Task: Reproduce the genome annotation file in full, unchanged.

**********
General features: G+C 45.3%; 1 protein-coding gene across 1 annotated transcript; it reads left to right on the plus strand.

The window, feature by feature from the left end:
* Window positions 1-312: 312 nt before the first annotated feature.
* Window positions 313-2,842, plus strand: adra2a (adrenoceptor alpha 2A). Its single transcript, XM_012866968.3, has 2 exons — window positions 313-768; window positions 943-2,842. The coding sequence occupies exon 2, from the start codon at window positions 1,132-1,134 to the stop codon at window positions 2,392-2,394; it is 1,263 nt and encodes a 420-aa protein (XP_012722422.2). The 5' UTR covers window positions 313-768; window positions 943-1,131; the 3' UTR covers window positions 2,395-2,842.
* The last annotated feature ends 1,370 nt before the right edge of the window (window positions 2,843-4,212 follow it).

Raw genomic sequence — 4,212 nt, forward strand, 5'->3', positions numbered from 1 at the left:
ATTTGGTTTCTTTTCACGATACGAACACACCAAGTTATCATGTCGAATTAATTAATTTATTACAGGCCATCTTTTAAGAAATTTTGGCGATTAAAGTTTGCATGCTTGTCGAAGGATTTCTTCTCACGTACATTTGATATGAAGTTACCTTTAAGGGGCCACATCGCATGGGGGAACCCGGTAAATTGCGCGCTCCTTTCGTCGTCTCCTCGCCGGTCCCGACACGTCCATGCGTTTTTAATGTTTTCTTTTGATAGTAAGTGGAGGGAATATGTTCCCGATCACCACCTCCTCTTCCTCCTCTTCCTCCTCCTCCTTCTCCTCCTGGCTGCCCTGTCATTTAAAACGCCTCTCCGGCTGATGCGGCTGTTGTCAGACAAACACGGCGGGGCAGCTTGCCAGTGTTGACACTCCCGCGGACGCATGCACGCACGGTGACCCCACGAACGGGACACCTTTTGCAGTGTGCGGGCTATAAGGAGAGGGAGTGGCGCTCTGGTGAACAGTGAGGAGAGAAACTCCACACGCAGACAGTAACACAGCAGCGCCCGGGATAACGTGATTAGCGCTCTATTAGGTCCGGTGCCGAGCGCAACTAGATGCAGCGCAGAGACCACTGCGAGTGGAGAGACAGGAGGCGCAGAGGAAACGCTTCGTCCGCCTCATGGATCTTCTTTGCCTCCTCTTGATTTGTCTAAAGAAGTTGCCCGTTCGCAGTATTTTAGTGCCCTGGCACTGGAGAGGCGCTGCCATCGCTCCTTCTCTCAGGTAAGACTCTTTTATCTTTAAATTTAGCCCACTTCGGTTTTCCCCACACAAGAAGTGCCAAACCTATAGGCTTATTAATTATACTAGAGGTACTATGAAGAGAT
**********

General features: G+C 45.3%; 1 protein-coding gene across 1 annotated transcript; it reads left to right on the plus strand.

The window, feature by feature from the left end:
* Window positions 1-312: 312 nt before the first annotated feature.
* Window positions 313-2,842, plus strand: adra2a (adrenoceptor alpha 2A). Its single transcript, XM_012866968.3, has 2 exons — window positions 313-768; window positions 943-2,842. The coding sequence occupies exon 2, from the start codon at window positions 1,132-1,134 to the stop codon at window positions 2,392-2,394; it is 1,263 nt and encodes a 420-aa protein (XP_012722422.2). The 5' UTR covers window positions 313-768; window positions 943-1,131; the 3' UTR covers window positions 2,395-2,842.
* The last annotated feature ends 1,370 nt before the right edge of the window (window positions 2,843-4,212 follow it).

Raw genomic sequence — 4,212 nt, forward strand, 5'->3', positions numbered from 1 at the left:
ATTTGGTTTCTTTTCACGATACGAACACACCAAGTTATCATGTCGAATTAATTAATTTATTACAGGCCATCTTTTAAGAAATTTTGGCGATTAAAGTTTGCATGCTTGTCGAAGGATTTCTTCTCACGTACATTTGATATGAAGTTACCTTTAAGGGGCCACATCGCATGGGGGAACCCGGTAAATTGCGCGCTCCTTTCGTCGTCTCCTCGCCGGTCCCGACACGTCCATGCGTTTTTAATGTTTTCTTTTGATAGTAAGTGGAGGGAATATGTTCCCGATCACCACCTCCTCTTCCTCCTCTTCCTCCTCCTCCTTCTCCTCCTGGCTGCCCTGTCATTTAAAACGCCTCTCCGGCTGATGCGGCTGTTGTCAGACAAACACGGCGGGGCAGCTTGCCAGTGTTGACACTCCCGCGGACGCATGCACGCACGGTGACCCCACGAACGGGACACCTTTTGCAGTGTGCGGGCTATAAGGAGAGGGAGTGGCGCTCTGGTGAACAGTGAGGAGAGAAACTCCACACGCAGACAGTAACACAGCAGCGCCCGGGATAACGTGATTAGCGCTCTATTAGGTCCGGTGCCGAGCGCAACTAGATGCAGCGCAGAGACCACTGCGAGTGGAGAGACAGGAGGCGCAGAGGAAACGCTTCGTCCGCCTCATGGATCTTCTTTGCCTCCTCTTGATTTGTCTAAAGAAGTTGCCCGTTCGCAGTATTTTAGTGCCCTGGCACTGGAGAGGCGCTGCCATCGCTCCTTCTCTCAGGTAAGACTCTTTTATCTTTAAATTTAGCCCACTTCGGTTTTCCCCACACAAGAAGTGCCAAACCTATAGGCTTATTAATTATACTAGAGGTACTATGAAGAGAT